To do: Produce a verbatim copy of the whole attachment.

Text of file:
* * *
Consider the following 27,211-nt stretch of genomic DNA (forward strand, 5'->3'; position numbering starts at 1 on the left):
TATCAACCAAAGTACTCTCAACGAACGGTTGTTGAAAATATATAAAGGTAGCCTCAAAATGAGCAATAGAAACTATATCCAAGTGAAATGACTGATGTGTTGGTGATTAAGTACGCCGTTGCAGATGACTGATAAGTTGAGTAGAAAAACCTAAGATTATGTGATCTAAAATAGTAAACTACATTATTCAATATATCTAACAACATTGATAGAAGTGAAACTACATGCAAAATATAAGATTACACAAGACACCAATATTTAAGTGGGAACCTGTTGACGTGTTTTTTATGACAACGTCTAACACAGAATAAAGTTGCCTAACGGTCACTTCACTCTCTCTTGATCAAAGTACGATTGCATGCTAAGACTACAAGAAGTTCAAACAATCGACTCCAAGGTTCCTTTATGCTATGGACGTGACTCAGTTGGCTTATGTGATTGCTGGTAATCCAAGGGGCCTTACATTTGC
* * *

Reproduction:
Consider the following 27,211-nt stretch of genomic DNA (forward strand, 5'->3'; position numbering starts at 1 on the left):
TATCAACCAAAGTACTCTCAACGAACGGTTGTTGAAAATATATAAAGGTAGCCTCAAAATGAGCAATAGAAACTATATCCAAGTGAAATGACTGATGTGTTGGTGATTAAGTACGCCGTTGCAGATGACTGATAAGTTGAGTAGAAAAACCTAAGATTATGTGATCTAAAATAGTAAACTACATTATTCAATATATCTAACAACATTGATAGAAGTGAAACTACATGCAAAATATAAGATTACACAAGACACCAATATTTAAGTGGGAACCTGTTGACGTGTTTTTTATGACAACGTCTAACACAGAATAAAGTTGCCTAACGGTCACTTCACTCTCTCTTGATCAAAGTACGATTGCATGCTAAGACTACAAGAAGTTCAAACAATCGACTCCAAGGTTCCTTTATGCTATGGACGTGACTCAGTTGGCTTATGTGATTGCTGGTAATCCAAGGGGCCTTACATTTGC